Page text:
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Article
March 1992

Visual Memory Deficits After Damage to the Anterior Commissure and Right Fornix

Author Affiliations

From the Laboratory of Neurobiology, Neurology Service, Hôtel-Dieu Hospital, Faculty of Medicine, University of Montreal (Quebec).

Arch Neurol. 1992;49(3):321-324. doi:10.1001/archneur.1992.00530270141032
Abstract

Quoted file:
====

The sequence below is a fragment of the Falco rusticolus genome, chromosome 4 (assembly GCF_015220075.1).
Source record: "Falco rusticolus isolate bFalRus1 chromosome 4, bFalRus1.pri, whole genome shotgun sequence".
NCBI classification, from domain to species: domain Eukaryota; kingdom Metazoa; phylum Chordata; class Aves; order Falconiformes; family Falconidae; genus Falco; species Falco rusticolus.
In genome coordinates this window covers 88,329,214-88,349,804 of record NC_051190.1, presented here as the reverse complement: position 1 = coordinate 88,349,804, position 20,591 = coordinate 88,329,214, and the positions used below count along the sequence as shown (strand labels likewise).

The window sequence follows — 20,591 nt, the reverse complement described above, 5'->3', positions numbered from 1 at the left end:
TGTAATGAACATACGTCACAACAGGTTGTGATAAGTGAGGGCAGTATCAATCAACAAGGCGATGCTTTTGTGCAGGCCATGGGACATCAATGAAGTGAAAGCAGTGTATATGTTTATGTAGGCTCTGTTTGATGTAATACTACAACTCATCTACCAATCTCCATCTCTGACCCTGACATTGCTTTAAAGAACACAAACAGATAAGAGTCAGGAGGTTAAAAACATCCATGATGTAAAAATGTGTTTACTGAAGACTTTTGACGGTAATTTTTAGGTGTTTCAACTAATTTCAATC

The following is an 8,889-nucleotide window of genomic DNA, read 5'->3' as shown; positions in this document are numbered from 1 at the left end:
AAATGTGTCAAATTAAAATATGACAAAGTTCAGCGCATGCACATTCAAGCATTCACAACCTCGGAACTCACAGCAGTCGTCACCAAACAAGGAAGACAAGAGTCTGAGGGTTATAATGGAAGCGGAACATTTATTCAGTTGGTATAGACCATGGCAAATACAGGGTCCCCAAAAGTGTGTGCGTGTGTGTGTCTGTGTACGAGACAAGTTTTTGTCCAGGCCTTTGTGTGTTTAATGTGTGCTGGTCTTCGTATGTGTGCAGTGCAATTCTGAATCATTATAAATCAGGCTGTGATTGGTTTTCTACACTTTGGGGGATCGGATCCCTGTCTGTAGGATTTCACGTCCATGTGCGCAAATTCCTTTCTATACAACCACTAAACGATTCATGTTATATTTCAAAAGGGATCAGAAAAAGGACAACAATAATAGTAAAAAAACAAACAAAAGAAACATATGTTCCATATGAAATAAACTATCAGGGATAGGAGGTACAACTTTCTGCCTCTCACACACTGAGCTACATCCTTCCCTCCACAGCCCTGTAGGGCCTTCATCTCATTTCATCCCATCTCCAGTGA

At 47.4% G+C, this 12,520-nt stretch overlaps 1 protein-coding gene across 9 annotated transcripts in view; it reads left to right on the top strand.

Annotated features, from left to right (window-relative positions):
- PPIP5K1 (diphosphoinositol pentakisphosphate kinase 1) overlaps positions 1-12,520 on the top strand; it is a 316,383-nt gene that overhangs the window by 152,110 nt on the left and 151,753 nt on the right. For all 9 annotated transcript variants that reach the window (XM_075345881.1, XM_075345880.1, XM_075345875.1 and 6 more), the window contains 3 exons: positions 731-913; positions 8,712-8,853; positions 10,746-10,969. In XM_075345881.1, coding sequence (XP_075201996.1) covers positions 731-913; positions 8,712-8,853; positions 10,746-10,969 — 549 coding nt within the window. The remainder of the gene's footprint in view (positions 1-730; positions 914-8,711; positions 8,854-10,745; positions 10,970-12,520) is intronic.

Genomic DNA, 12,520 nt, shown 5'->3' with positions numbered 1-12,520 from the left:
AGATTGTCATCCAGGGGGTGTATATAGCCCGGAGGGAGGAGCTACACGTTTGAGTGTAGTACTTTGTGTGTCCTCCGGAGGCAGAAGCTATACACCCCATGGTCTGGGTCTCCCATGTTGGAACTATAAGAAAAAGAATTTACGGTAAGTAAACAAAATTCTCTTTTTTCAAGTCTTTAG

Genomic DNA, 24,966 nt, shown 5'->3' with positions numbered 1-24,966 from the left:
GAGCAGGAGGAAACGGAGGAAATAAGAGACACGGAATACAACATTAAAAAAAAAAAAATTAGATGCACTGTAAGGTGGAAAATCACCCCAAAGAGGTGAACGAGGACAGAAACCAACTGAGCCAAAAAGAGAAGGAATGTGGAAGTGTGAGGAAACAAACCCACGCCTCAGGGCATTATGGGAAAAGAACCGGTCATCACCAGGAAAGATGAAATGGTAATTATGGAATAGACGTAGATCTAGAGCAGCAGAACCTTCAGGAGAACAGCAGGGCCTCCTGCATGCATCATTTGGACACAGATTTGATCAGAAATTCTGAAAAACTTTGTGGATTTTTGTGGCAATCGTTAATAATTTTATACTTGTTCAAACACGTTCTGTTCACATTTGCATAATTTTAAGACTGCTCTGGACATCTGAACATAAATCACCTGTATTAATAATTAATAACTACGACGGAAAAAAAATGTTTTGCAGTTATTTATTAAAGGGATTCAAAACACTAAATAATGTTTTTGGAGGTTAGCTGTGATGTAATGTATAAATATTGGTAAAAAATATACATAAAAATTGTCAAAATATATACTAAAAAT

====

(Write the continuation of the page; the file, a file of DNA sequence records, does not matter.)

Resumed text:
• A 47-year-old right-handed woman suffered an accidental dural perforation in the course of intranasal drainage of a right-sided sphenoid mucocele. Radiological examination revealed a small hematoma involving the anterior commissure, the right foramen of Monro, and the right fornix, resulting in severe anterograde amnesia for visual stimuli. Visual retention disturbances were manifested by a loss of the ability to conjure up new visual images, loss of topographical memory, and the cessation of dreaming. Dissociation was striking between severe deficits on tests exploring anterograde visual memory, revisualization, visuospatial organization, construction abilities, and normal or mildly impaired performance on tests implying verbal material and verbal memory. In agreement with experimental findings, it is postulated that combined damage to the anterior commissure and fornix on the right side could cause severe deficits in visual retention in humans.

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